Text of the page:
This entry is fairly unique as it doesn’t have any technical knowledge to share. To be honest, I’m more writing this for myself than anything else. I hope this isn’t my personal Jerry Maguire mission statement moment. Although I’m certain this will come back to be somewhat uncomfortable to a degree in the wildest of ways at some point in the future. Anyways here goes nothing…
I’ve been trying to find a word to describe what our students mean to us. I had used the word “tribe” for a long time but was told that some people may find using that word is questionable in today’s world. Then I saw Marc Benioff use the word Ohana in a tweet. Having never heard of this word before, I looked it up. In short, it is Hawaiian for family (including an extended expression of family). That’s what our students are. They are our Ohana.
Now I know this word is likely going to be taken over by marketers as a new buzzword in short order, if it hasn’t been already (sure enough there’s a company called Ohana that does hotel influencer marketing – go figure). Soon, it will be Ohana this and Ohana that. They aren’t sincere of course. I am. I always have been, and I always will be. Their use of the word will soon fade and will be replaced by the next buzzword that comes along. I’ll continue to use it because it’s an honest use of the word that captures my beliefs.
Take the CCSK training for example. I have trained this class since it was released. This was originally a 1-day course. After a few deliveries of the course, it became obvious to me that there wasn’t enough time to deliver the material and have people actually understand the material. So, I changed our delivery to 2 days for the foundation (lectures) and 3 days for the Plus (lectures plus labs). This doubled our delivery costs, so did we double the registration fees? Not even close. Ohana over profits.
Another issue the CCSK had was a lack of exam preparation material. Aside from the CSA guidance and ENISA core documentation, there was none. No pre-test exam questions, no course videos, nothing. This is something our students needed, so I made 200+ test questions, a set of videos for the course and another set of videos for exam preparation. Why? Ohana. It sure isn’t as promotion because we don’t do a very good job with that. So many students have no clue this is included as part of their registration. It’s actually kind of embarrassingly bad marketing. As long as it helps our Ohana, it’s all worth it.
There are three tenets I have and always say when teaching, and expect our trainers to have as well. They are as follows:
- This is your class. I am merely a trainer, presenter, sherpa…whatever you want to call me. Ohana.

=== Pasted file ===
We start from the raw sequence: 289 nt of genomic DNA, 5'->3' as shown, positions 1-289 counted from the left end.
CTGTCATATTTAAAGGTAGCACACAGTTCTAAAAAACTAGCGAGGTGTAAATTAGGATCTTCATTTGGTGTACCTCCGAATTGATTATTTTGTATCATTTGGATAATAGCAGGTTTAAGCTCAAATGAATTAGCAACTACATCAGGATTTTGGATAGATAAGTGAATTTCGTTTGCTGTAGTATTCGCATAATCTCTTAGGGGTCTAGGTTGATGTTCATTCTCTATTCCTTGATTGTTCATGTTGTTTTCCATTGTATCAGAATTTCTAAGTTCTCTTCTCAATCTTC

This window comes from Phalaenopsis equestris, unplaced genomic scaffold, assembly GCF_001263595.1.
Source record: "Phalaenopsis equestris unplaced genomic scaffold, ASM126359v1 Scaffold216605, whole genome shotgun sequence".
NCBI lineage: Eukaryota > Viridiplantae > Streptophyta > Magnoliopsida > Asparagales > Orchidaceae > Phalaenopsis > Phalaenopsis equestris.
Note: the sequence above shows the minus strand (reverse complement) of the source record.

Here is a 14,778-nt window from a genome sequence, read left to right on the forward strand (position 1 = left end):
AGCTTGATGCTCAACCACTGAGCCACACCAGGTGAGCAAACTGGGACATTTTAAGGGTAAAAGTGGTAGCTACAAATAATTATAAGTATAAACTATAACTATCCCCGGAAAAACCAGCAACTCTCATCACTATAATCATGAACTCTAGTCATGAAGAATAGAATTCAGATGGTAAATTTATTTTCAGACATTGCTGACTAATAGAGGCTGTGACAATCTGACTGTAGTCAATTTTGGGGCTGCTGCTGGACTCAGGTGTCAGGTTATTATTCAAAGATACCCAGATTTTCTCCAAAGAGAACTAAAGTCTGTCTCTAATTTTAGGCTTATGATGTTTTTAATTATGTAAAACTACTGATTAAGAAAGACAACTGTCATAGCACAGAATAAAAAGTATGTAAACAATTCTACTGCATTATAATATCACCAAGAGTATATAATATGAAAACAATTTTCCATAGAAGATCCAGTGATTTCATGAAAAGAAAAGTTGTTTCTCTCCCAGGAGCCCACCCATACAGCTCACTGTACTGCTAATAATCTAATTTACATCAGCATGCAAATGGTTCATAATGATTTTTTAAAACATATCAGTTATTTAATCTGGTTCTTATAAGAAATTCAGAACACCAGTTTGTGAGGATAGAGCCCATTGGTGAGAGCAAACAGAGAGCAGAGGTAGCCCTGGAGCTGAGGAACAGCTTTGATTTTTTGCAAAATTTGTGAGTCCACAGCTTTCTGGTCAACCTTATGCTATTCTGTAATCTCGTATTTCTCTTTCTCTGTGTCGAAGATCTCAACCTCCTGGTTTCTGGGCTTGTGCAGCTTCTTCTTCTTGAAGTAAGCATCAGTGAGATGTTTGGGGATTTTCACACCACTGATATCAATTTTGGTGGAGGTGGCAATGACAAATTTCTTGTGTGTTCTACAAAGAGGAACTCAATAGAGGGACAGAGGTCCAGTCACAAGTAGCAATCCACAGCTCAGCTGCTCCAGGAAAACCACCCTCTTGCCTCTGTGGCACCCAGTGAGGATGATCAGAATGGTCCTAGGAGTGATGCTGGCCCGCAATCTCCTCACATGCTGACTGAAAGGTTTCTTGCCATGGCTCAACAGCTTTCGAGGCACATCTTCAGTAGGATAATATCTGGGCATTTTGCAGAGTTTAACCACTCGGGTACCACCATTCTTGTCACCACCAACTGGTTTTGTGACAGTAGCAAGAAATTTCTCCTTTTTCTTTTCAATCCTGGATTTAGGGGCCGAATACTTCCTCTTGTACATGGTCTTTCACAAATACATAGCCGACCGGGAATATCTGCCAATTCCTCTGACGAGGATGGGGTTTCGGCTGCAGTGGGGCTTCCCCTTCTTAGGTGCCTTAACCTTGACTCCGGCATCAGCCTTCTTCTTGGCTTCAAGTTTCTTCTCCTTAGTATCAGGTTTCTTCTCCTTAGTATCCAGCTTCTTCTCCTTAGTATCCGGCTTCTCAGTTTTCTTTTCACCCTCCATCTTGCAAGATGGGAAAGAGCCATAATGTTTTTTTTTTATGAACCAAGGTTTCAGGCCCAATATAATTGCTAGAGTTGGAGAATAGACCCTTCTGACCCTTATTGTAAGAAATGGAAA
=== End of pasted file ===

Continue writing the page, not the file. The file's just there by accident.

- Nobody is left behind. This applies for lectures and more importantly the labs. Ohana.
- I am available anytime during and after the course to help you succeed. Ohana.
Another example of Ohana? We won’t cancel a class if there aren’t enough people to make a profit. You commit to us, we commit to you. This is unlike other places that will prioritize profits over people. In fact, I am still haunted by the one time this did happen over 10 years ago (June 1st 2012 to be exact. I still have the emails.). The class was scheduled for Boston and we could not afford to run it. I don’t mean that it would have lost money, I mean I didn’t even have enough room on my credit card to afford the gas to Boston, let alone the meeting room space and hotel. I doubt you’ll ever see this, Scott, but if you do, know I still regret failing you. It wasn’t by choice.
Look at our blog entries. How many promotional blogs stuffed with SEO keywords do you find? How many cheesy bandwagon jumping posts do you see that have zero knowledge sharing? None. Why? Ohana. I know that I could launch an SEO campaign that does nothing but impress the great Google engine, but I refuse to. Why? It feels sleezy. Almost anti-Ohana.
These blogs lead to McGraw-Hill reaching out to me about being the author for the CCSK All-In-One book they were considering. If you should know anything about the money side of authoring a book, it’s not a fast track to riches. If memory serves, the average book sells less than 1000 copies. I knew this going into a months-long process. What drove me while making the book? It sure wasn’t fame or fortune. It was hoping that one person trying to provide for their family would benefit. My “target reader” was an imaginary person named Rajesh. It could have equally been Larry or Kim, it doesn’t really matter. What matters is that I honestly hoped I could help Rajesh achieve what they wanted, which was helping them obtain a rewarding career in cloud security and financial stability for their family. I mean, that’s what it’s all about, isn’t it? Ohana.
There is just one more thing I really want to do but can’t figure out the best way of doing it – some form of scholarships. I’ve reached out to numerous organizations, and they have zero interest in running a program for their clients. They all just want cash. If you have any thoughts on this, run a business and want to give back like I want to, or know of groups that actually care about the people they claim to help, I’m open to suggestions.
In conclusion, they say you should have a singular purpose and laser focus for starting and running a company. I can honestly say the reason for Intrinsec’s creation and continued success is Ohana. I’m just glad to have finally discovered the right word to express my feelings and our mission, even if it took more than a decade to stumble on it.